Monthly Archives: July, 2009

Friday Five: Clean Up the House

  1. How often do you clean your home? I’ve shared homes for…well, technically my whole life, but our cleaning schedule usually puts me with some daily chores and some weekly. I have never, however, needed to “clean my room” the way most people seem to. Sometimes I feel the need to declutter an area, but I tend to tidy before bed every day. Clean as you go.
  2. What domestic chore do you hate? I have never done anything involving yard work. Mowing the lawn seems easy (though hot and tiring), but I’m sure I could manage to mess that up somehow.
  3. What domestic chore do you enjoy? I actually don’t mind ironing, cleaning, or unloading the dishwasher. I’ll find shortcuts when I’m low on time, but there’s nothing particularly hateful about doing any of them.
  4. Do you own a washing machine or go to the laundrette? I’ve always called it the laundromat. The closest I came to using one of those were dorm laundry rooms freshman and sophomore years (and both ACE summers). I always did my laundry at odd times, usually early morning or midafternoon, to avoid rushes.
  5. Do you iron underpants and/or bed sheets? Weird. Neither. I have not ironed less than I did in the last year since before I started doing my own ironing: fifth grade. There’s only so much time in a day, and when it was a choice between ironing pants that didn’t strictly need to be ironed and getting ten extra minutes of sleep, I chose the sleep.


Adult Faith

Maybe the best part of breaks is that I get to catch up on my reading. As I was finishing up my latest tour through ZENIT, I stopped to read the pope’s homily at the close of the Year of St. Paul, a year which I basically ignored because work/school was eating my life.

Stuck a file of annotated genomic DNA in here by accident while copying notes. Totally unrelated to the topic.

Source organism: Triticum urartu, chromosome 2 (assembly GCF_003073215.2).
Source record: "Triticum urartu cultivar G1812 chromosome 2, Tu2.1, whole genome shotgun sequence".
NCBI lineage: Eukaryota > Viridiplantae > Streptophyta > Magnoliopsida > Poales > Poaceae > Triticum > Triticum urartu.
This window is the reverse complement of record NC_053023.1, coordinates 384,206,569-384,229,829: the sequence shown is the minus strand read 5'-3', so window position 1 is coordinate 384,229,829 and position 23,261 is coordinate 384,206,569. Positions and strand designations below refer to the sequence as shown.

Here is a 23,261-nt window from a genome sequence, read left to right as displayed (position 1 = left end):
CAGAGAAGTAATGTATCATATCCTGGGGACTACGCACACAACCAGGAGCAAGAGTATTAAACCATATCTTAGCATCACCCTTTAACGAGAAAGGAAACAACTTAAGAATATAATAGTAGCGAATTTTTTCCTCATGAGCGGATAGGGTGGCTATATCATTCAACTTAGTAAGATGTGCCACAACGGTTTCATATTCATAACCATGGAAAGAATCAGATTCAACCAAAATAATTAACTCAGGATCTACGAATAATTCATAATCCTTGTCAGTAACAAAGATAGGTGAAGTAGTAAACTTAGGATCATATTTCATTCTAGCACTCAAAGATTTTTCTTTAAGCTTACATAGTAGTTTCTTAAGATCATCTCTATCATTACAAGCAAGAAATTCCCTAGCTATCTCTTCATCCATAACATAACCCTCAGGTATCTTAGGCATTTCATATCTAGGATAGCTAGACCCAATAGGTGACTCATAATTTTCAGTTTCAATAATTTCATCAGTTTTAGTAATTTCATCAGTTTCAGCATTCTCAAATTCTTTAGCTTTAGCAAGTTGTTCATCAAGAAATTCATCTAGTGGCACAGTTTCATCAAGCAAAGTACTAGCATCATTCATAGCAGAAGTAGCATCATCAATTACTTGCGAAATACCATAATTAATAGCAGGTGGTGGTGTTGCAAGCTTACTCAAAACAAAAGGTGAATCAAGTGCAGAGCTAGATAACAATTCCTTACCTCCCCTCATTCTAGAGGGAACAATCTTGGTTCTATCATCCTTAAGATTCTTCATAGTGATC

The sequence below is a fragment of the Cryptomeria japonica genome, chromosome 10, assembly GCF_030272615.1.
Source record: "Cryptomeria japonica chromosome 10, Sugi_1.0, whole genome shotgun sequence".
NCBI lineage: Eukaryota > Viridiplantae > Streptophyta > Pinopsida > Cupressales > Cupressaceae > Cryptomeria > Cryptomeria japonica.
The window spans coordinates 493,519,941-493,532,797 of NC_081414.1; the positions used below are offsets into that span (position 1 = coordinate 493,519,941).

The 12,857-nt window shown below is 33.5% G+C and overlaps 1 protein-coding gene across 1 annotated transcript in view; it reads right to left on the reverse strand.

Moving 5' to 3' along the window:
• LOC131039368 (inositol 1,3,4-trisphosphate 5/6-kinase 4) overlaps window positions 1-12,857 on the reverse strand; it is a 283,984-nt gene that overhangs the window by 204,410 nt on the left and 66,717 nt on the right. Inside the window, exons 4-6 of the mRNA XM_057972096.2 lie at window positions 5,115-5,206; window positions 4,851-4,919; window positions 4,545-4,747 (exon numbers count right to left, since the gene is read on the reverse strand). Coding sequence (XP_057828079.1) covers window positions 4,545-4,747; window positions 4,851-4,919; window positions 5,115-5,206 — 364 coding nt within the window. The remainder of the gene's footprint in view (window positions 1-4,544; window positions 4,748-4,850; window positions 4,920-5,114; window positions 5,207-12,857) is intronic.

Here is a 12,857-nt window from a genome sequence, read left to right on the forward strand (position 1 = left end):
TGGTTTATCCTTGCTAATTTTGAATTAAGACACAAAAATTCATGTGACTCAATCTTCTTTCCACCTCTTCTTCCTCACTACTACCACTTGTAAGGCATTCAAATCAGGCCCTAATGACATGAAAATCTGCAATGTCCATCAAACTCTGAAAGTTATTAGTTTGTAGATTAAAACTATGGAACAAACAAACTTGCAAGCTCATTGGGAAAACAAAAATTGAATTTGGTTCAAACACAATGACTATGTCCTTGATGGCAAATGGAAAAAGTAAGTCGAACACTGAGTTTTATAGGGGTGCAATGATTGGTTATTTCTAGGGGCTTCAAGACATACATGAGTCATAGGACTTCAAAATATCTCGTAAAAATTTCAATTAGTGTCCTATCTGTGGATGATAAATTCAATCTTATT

Paul wants Christians to have a “responsible” and “adult faith”. The words “adult faith” in recent decades have formed a widespread slogan. It is often meant in the sense of the attitude of those who no longer listen to the Church and her Pastors but autonomously choose what they want to believe and not to believe hence a do-it-yourself faith. And it is presented as a “courageous” form of self-expression against the Magisterium of the Church.

In fact, however, no courage is needed for this because one may always be certain of public applause. Rather, courage is needed to adhere to the Church’s faith, even if this contradicts the “logic” of the contemporary world. This is the non-conformism of faith which Paul calls an “adult faith”. It is the faith that he desires.